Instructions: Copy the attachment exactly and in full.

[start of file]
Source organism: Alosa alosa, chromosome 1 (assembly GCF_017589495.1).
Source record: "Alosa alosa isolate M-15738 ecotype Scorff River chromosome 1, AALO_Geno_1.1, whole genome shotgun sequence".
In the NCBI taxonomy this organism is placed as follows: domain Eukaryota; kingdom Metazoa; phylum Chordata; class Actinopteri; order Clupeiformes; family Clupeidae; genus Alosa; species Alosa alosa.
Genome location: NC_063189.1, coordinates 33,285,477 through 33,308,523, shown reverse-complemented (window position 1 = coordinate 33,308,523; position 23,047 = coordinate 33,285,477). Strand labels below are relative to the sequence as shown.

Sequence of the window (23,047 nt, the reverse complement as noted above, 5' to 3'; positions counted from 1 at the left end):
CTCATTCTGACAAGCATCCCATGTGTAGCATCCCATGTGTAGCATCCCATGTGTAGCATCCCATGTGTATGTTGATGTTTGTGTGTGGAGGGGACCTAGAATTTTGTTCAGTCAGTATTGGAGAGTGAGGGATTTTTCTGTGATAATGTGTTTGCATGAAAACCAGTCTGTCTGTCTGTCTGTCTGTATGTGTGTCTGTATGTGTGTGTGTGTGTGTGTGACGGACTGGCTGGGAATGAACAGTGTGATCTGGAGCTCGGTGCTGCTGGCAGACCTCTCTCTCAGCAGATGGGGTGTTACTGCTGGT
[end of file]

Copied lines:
Source organism: Alosa alosa, chromosome 1 (assembly GCF_017589495.1).
Source record: "Alosa alosa isolate M-15738 ecotype Scorff River chromosome 1, AALO_Geno_1.1, whole genome shotgun sequence".
In the NCBI taxonomy this organism is placed as follows: domain Eukaryota; kingdom Metazoa; phylum Chordata; class Actinopteri; order Clupeiformes; family Clupeidae; genus Alosa; species Alosa alosa.
Genome location: NC_063189.1, coordinates 33,285,477 through 33,308,523, shown reverse-complemented (window position 1 = coordinate 33,308,523; position 23,047 = coordinate 33,285,477). Strand labels below are relative to the sequence as shown.

Sequence of the window (23,047 nt, the reverse complement as noted above, 5' to 3'; positions counted from 1 at the left end):
CTCATTCTGACAAGCATCCCATGTGTAGCATCCCATGTGTAGCATCCCATGTGTAGCATCCCATGTGTATGTTGATGTTTGTGTGTGGAGGGGACCTAGAATTTTGTTCAGTCAGTATTGGAGAGTGAGGGATTTTTCTGTGATAATGTGTTTGCATGAAAACCAGTCTGTCTGTCTGTCTGTCTGTATGTGTGTCTGTATGTGTGTGTGTGTGTGTGTGACGGACTGGCTGGGAATGAACAGTGTGATCTGGAGCTCGGTGCTGCTGGCAGACCTCTCTCTCAGCAGATGGGGTGTTACTGCTGGT